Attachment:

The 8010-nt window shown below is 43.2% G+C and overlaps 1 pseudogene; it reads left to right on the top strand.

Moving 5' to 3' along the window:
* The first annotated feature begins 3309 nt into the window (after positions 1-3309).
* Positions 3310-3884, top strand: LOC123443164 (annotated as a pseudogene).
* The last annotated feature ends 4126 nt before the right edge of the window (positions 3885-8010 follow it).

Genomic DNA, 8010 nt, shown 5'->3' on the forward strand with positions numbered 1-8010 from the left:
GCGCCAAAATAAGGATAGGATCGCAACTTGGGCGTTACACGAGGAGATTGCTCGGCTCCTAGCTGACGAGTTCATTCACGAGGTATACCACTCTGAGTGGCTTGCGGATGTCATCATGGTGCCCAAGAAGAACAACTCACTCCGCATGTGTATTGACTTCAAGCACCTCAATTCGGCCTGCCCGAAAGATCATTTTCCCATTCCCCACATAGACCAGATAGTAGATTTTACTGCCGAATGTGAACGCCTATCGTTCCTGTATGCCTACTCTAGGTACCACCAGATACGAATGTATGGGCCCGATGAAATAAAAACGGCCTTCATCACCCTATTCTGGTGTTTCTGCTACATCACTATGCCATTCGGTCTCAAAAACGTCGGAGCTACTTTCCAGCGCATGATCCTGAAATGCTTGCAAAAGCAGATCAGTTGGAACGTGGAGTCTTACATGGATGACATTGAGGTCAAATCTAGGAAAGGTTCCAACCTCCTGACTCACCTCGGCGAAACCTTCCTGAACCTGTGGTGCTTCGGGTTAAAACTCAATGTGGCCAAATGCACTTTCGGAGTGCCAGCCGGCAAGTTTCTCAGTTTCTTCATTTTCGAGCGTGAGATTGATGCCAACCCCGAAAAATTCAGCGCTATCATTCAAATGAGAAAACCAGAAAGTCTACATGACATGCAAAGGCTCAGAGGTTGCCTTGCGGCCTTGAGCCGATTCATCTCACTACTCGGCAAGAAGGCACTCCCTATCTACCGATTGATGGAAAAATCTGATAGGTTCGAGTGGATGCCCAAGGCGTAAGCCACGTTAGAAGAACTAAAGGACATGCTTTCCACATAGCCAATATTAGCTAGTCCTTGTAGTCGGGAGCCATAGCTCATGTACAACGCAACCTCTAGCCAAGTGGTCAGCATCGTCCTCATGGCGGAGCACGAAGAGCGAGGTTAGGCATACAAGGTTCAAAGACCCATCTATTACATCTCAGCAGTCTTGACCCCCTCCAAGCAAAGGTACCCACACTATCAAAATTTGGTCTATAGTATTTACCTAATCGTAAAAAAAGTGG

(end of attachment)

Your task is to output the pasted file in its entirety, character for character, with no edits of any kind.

The 8010-nt window shown below is 43.2% G+C and overlaps 1 pseudogene; it reads left to right on the top strand.

Moving 5' to 3' along the window:
* The first annotated feature begins 3309 nt into the window (after positions 1-3309).
* Positions 3310-3884, top strand: LOC123443164 (annotated as a pseudogene).
* The last annotated feature ends 4126 nt before the right edge of the window (positions 3885-8010 follow it).

Genomic DNA, 8010 nt, shown 5'->3' on the forward strand with positions numbered 1-8010 from the left:
GCGCCAAAATAAGGATAGGATCGCAACTTGGGCGTTACACGAGGAGATTGCTCGGCTCCTAGCTGACGAGTTCATTCACGAGGTATACCACTCTGAGTGGCTTGCGGATGTCATCATGGTGCCCAAGAAGAACAACTCACTCCGCATGTGTATTGACTTCAAGCACCTCAATTCGGCCTGCCCGAAAGATCATTTTCCCATTCCCCACATAGACCAGATAGTAGATTTTACTGCCGAATGTGAACGCCTATCGTTCCTGTATGCCTACTCTAGGTACCACCAGATACGAATGTATGGGCCCGATGAAATAAAAACGGCCTTCATCACCCTATTCTGGTGTTTCTGCTACATCACTATGCCATTCGGTCTCAAAAACGTCGGAGCTACTTTCCAGCGCATGATCCTGAAATGCTTGCAAAAGCAGATCAGTTGGAACGTGGAGTCTTACATGGATGACATTGAGGTCAAATCTAGGAAAGGTTCCAACCTCCTGACTCACCTCGGCGAAACCTTCCTGAACCTGTGGTGCTTCGGGTTAAAACTCAATGTGGCCAAATGCACTTTCGGAGTGCCAGCCGGCAAGTTTCTCAGTTTCTTCATTTTCGAGCGTGAGATTGATGCCAACCCCGAAAAATTCAGCGCTATCATTCAAATGAGAAAACCAGAAAGTCTACATGACATGCAAAGGCTCAGAGGTTGCCTTGCGGCCTTGAGCCGATTCATCTCACTACTCGGCAAGAAGGCACTCCCTATCTACCGATTGATGGAAAAATCTGATAGGTTCGAGTGGATGCCCAAGGCGTAAGCCACGTTAGAAGAACTAAAGGACATGCTTTCCACATAGCCAATATTAGCTAGTCCTTGTAGTCGGGAGCCATAGCTCATGTACAACGCAACCTCTAGCCAAGTGGTCAGCATCGTCCTCATGGCGGAGCACGAAGAGCGAGGTTAGGCATACAAGGTTCAAAGACCCATCTATTACATCTCAGCAGTCTTGACCCCCTCCAAGCAAAGGTACCCACACTATCAAAATTTGGTCTATAGTATTTACCTAATCGTAAAAAAAGTGG